NCAA issues: Think back to last year at this time. North Carolina was considered a prime breakthrough candidate, talented enough to win the Atlantic Coast Conference and make a dark-horse challenge for the national title. Except then Agent Armageddon stripped the team of many top-shelf players and steeped the season in turmoil. Result: The Tar Heels wobbled to an 8-5 record, losing an opportunity for one of the greatest seasons in school history.
USC's 2010 season was scuttled before it started by the June NCAA Committee on Infractions ruling that banned the Trojans from bowl games for two years. A.J. Green was headed for a four-game suspension at Georgia -- and the Bulldogs would lose three of those games without him.
Bad behavior: I don't have statistics on hand, but there tend to be plenty of player arrests throughout the summer months. Something about idle time being the devil's workshop.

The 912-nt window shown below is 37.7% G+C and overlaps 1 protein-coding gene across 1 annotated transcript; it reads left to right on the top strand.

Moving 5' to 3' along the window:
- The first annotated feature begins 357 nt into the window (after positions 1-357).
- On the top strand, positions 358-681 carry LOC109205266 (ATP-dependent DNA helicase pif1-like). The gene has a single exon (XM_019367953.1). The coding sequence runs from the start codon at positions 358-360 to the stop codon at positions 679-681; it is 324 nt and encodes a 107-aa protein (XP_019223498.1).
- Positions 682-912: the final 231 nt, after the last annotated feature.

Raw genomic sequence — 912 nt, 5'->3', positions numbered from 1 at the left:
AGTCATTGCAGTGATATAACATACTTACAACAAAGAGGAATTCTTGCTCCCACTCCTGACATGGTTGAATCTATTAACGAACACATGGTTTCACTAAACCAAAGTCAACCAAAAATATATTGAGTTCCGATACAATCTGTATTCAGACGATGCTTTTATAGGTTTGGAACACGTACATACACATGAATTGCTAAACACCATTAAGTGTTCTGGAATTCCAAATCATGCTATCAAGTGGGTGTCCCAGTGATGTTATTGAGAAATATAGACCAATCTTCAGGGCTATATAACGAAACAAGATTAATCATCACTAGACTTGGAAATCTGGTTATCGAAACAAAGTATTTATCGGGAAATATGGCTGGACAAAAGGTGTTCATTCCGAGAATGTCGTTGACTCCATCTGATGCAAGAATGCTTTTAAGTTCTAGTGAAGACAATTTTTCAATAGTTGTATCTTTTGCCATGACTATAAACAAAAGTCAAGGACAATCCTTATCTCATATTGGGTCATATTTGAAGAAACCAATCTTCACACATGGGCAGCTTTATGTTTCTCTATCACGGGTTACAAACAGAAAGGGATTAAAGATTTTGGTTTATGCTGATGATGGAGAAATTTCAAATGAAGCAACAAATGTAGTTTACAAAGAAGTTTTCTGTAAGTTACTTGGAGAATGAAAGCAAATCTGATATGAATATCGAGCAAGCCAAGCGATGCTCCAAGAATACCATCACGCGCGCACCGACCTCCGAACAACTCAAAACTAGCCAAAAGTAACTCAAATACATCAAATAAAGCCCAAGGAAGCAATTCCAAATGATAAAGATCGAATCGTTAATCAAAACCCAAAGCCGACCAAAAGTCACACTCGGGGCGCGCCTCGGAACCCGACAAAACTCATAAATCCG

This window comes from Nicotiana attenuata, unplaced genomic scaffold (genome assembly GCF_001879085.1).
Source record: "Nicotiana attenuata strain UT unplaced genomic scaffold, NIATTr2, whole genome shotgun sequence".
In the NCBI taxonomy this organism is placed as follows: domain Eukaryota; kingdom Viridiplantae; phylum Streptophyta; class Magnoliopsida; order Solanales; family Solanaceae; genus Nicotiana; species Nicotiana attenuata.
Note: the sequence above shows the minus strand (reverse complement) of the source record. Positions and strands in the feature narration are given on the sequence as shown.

These days, heavy emphasis is put on players' staying on campus to work out together -- but most of them are taking a lighter academic load. Without daily practice and a full class schedule, they have more free time on their hands. Also, with fewer students on campus, there are fewer reasons for players to spend time there -- which can increase the possibility of heading to the proverbial "wrong side of town" in search of fun.
This also can be a time for failed drug tests to pop up, leading to the telltale "violation of team rules" and subsequent suspension for a game or two or three to start the season.